An English Wedding and an American Harvest FairSeptember 15, 2012
Stratford Growing “Browse” for the Columbus ZooDecember 16, 2012
Published in The Delaware Gazette October 20 , 2012
Preparations for the annual Harvest Fair at Stratford Ecological Center on Liberty Road, held this year on the last Saturday of September, actually begin immediately after the previous Fair, but the day before the event must be counted as the busiest. The men provide volunteer labor to erect the heavy tents and poles, move tables and set up the stage and sound system. The women volunteers tend to do all the smaller jobs that ensure the Fair will run smoothly: wrapping and pricing baked goods, taking inventory of soaps, honey, and t-shirts, organizing raffle prizes, and gathering vegetables.
Bo Reed, from the Delaware Community Market, arrived mid morning eager to pick up fresh peppers, tomatoes, egg plants, Swiss chard, zucchini and butternut squash to add to his soups for lunch at the Fair. There was a flurry of activity in the u-pick area, children’s garden and greenhouse, to meet his needs and allow him to start cooking. It’s the first time we have offered soup and Bo’s incredibly flavorful tomato basil and sweet butternut squash creations were even more popular than the pulled pork and Sloppy Joes.
From my vantage point in the u-pick area, whilst gathering vegetables at a more leisurely pace for the farmer’s market table, it was highly amusing to observe Jane Walsh, Stratford’s volunteer coordinator, direct the men in erecting a small Teepee in Kid’s World. The fair sex was obviously outnumbered, and the men were eager to accomplish their task. Soon the Teepee went up but just as soon it was being dismantled! It turns out the covering was inside-out. Also, in the heat of the moment, Jane did not get across to the men how native Indians traditionally set the first three poles; and if you are going to erect a Teepee you got to get it correct – right?
By late afternoon, all except the slow cooking of meat for lunch was finished and we stopped at a local watering hole to enjoy supper. Around dusk we decided to return to Stratford and visit the pioneer encampment, which had been set up by the pond. We were graciously received by two “backwoodsmen” and escorted into their shelter. It was a very large Teepee, and doubtless erected with more dexterity that ours in Kids World!
We sat down on deerskin rugs and leaned our backs against sturdy twigs lashed together with string. Fire was brought in to keep us warm and allow them to share with us how the smoke flows out of the open flap. It was pointed out that the outside canvas stopped short of the ground and the inner canvas, which went about a third of the way up, touched the ground. The draft created between the layers pulled the smoke upwards. We were impressed with the ingenuity. We did not pass a peace pipe as we conversed, nor did we stare too hard at the positioning of the poles, but we certainly enjoyed our unexpected experience.
The day of the Fair was perfect fall weather and drew many families. There was so much to do. A farm camper’s parent won the “past sell-by size” zucchini toss, with a distance of ninety-nine feet. Then a wagonload of folks took the zucchini remains out to the hogs and I don’t know who squealed the loudest when Roxy and her eight babes rushed across.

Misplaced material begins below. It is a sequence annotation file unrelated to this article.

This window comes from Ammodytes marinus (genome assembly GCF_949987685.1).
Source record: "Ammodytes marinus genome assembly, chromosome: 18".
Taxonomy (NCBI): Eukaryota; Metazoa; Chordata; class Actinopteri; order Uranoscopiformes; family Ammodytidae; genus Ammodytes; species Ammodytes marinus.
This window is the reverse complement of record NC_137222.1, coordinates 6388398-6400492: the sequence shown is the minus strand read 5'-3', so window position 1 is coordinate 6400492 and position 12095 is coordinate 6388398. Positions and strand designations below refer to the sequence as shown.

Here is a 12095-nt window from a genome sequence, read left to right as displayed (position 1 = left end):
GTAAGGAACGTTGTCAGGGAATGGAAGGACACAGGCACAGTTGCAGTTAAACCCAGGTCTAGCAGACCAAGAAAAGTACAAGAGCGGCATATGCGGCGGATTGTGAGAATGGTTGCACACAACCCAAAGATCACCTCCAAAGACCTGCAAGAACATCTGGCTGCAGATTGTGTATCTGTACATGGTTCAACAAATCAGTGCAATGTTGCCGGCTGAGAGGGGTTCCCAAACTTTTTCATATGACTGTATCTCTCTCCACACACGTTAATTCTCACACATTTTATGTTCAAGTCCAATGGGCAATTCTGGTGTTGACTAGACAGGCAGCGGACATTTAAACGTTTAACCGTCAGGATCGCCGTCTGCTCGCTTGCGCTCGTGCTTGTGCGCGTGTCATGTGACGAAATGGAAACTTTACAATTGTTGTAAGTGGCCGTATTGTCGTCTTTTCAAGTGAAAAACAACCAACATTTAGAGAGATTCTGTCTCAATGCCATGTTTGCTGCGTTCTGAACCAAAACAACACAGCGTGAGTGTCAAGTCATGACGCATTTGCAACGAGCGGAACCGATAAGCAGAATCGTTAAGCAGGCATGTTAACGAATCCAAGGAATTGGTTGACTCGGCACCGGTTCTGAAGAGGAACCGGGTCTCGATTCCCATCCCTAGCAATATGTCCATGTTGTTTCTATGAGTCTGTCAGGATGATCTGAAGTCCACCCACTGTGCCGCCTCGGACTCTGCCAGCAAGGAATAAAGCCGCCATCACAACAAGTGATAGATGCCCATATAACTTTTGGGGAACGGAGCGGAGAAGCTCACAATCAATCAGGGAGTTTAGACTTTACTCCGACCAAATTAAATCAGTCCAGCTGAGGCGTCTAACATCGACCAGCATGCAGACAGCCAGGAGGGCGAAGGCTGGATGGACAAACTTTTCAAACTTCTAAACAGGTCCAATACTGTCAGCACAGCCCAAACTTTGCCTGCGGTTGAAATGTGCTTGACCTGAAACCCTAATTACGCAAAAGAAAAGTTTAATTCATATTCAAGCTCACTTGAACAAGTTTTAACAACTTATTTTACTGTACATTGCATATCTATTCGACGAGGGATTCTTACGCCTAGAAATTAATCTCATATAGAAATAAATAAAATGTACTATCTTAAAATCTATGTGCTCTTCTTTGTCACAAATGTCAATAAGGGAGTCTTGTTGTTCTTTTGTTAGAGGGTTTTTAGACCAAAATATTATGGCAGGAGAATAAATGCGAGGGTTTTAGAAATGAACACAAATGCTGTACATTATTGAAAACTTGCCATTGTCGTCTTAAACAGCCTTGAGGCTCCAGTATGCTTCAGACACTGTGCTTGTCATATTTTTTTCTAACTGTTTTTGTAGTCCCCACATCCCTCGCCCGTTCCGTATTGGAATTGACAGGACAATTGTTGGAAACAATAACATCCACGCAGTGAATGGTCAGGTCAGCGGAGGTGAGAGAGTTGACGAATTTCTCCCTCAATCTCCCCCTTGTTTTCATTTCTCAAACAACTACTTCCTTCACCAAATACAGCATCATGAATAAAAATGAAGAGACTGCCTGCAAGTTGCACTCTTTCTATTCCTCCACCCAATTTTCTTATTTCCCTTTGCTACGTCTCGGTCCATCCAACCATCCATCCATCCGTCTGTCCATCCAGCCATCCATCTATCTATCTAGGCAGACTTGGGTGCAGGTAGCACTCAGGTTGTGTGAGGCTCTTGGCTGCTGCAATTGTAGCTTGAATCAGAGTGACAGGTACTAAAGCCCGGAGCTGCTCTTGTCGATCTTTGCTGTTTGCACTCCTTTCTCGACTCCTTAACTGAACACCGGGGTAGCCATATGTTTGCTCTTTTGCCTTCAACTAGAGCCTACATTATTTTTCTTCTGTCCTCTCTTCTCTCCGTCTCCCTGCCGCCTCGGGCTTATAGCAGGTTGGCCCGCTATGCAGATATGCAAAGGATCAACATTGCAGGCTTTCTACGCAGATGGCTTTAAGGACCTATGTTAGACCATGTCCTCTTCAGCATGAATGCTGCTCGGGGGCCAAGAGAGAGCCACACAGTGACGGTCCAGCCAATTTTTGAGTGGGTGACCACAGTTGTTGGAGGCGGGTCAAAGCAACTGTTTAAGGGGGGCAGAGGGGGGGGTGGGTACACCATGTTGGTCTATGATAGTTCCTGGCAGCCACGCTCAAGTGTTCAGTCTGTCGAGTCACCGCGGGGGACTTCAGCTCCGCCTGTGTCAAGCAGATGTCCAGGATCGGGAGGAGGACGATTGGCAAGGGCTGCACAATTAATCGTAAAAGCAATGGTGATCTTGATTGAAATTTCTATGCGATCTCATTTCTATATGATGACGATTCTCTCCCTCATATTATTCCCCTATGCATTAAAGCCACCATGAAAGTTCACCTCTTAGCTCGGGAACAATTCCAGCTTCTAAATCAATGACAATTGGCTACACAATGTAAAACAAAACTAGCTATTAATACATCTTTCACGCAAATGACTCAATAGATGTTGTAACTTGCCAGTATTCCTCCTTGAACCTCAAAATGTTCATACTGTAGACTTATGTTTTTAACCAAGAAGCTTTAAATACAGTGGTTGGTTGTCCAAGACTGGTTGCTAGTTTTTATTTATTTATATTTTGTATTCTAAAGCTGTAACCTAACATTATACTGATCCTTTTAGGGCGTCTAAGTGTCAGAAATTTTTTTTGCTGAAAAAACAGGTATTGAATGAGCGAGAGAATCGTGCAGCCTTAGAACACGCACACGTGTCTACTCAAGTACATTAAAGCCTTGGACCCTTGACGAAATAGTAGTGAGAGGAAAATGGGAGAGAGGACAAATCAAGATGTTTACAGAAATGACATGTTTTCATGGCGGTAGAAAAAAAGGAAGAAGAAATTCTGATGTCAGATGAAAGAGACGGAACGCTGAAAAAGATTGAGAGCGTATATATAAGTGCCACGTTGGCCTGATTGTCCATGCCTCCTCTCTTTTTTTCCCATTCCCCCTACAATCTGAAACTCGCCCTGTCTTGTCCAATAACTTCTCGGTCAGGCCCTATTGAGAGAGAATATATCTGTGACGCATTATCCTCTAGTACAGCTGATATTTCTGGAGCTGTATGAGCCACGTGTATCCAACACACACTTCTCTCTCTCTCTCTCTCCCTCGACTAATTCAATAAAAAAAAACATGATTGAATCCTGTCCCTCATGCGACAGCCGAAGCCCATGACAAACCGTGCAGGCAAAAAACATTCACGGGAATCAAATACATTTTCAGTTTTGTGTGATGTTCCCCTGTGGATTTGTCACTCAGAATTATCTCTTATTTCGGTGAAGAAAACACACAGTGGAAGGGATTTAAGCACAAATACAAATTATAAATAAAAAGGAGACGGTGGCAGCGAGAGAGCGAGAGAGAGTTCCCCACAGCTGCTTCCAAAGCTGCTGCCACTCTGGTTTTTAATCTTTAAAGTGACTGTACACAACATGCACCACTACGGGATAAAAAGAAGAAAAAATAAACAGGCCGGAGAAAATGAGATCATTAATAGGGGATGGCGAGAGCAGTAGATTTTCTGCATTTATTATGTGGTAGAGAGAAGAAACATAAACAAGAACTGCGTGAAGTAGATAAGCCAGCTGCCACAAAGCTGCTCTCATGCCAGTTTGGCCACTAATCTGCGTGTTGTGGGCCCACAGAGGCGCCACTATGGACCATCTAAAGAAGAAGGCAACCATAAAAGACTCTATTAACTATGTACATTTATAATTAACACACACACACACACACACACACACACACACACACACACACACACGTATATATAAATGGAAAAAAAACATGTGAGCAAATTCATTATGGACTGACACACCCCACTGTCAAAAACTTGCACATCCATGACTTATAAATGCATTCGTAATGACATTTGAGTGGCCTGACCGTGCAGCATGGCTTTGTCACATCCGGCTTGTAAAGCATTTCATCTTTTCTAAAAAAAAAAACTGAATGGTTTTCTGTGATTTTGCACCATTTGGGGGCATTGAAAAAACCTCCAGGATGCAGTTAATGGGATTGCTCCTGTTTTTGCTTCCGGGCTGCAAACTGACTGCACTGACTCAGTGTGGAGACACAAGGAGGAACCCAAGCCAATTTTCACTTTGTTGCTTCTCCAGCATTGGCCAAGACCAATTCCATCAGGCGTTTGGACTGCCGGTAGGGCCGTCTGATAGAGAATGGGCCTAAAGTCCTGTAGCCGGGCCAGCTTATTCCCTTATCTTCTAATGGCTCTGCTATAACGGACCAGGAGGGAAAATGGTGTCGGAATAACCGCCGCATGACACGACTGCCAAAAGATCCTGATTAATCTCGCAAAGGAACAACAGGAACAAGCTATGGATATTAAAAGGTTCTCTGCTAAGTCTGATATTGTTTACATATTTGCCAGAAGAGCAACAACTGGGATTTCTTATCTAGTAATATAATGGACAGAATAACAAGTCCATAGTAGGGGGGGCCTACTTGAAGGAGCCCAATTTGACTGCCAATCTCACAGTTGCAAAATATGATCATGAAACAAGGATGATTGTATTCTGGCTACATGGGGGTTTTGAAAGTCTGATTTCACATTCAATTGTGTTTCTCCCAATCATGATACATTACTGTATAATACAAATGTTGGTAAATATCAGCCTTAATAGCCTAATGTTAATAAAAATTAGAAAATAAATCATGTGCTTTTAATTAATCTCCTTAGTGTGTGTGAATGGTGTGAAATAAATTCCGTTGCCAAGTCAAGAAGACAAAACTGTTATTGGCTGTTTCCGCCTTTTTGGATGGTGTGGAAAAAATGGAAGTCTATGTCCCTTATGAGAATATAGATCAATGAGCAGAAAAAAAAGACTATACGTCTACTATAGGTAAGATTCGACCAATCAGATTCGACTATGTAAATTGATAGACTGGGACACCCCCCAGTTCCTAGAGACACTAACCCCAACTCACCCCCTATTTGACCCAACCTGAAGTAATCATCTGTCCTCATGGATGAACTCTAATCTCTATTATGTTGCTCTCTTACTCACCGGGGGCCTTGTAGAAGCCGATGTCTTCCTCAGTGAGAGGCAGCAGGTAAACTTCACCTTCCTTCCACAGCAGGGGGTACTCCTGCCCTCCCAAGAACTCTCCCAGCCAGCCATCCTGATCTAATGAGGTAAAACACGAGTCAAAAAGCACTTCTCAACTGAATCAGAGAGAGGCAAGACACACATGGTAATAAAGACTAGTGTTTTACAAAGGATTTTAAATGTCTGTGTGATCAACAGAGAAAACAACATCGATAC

The mustang rides were as popular as ever with the kids, and at least one adult. The lady hung on for dear life but she was determined to ride her first horse. She fulfilled one of only three rules at Stratford: “Try Something New.” The others are “Take Care of Everything that is Alive,” easily accomplished by feeding the chickens, and the last and most important, “Have Fun.” This was very much in evidence all day.
Having past the fly-free date at the end of September, and replaced the starter motor in the tractor, we are finally able to plant winter spelt. A variety of seed called Maverick was used, aptly named no doubt, after all those Mavericks who risk a great deal to farm as a livelihood. We covered an acre of the u-pick area, one half of the North Pasture, and the nicely turned up ground, thanks to the hogs, in half of field #7 near the sugar shack.
The hogs have been moved into the other half to feast on four wide rows of healthy turnip tops and roots. Separating the turnip there are mysterious and disappointing dead rows of what appears to be crab grass, burned brown due to the drought. There should have been lush orchard grass following this summer’s oat crop, as the two were planted together.
The ram is running with the ewes and early spring lambs can be expected. Meanwhile, our colorful buck goat, Apollo, is on loan to mate with the nanny goats belonging to assistant farmer Gabe Ross, and will return in mid November to breed with our herd. The last of this year’s lambs have been processed and are available for sale, along with our roasting chickens and lean beef.
The maple trees, especially the ones on the perimeter of the sugar bush, are full of color. These trees have less competition for moisture and nutrients which could be why they display so much variation in color. It may well be worth your while to come out, and as you walk across the carpet of leaves to count the ways to describe their drift downward and their hues. It is a memory you can carry all winter.
“Farm Connection” is a monthly article connecting city folk to life on the Stratford Ecological Center farm. It is published on the first Saturday of the month on the farm and garden page of The Delaware Gazette.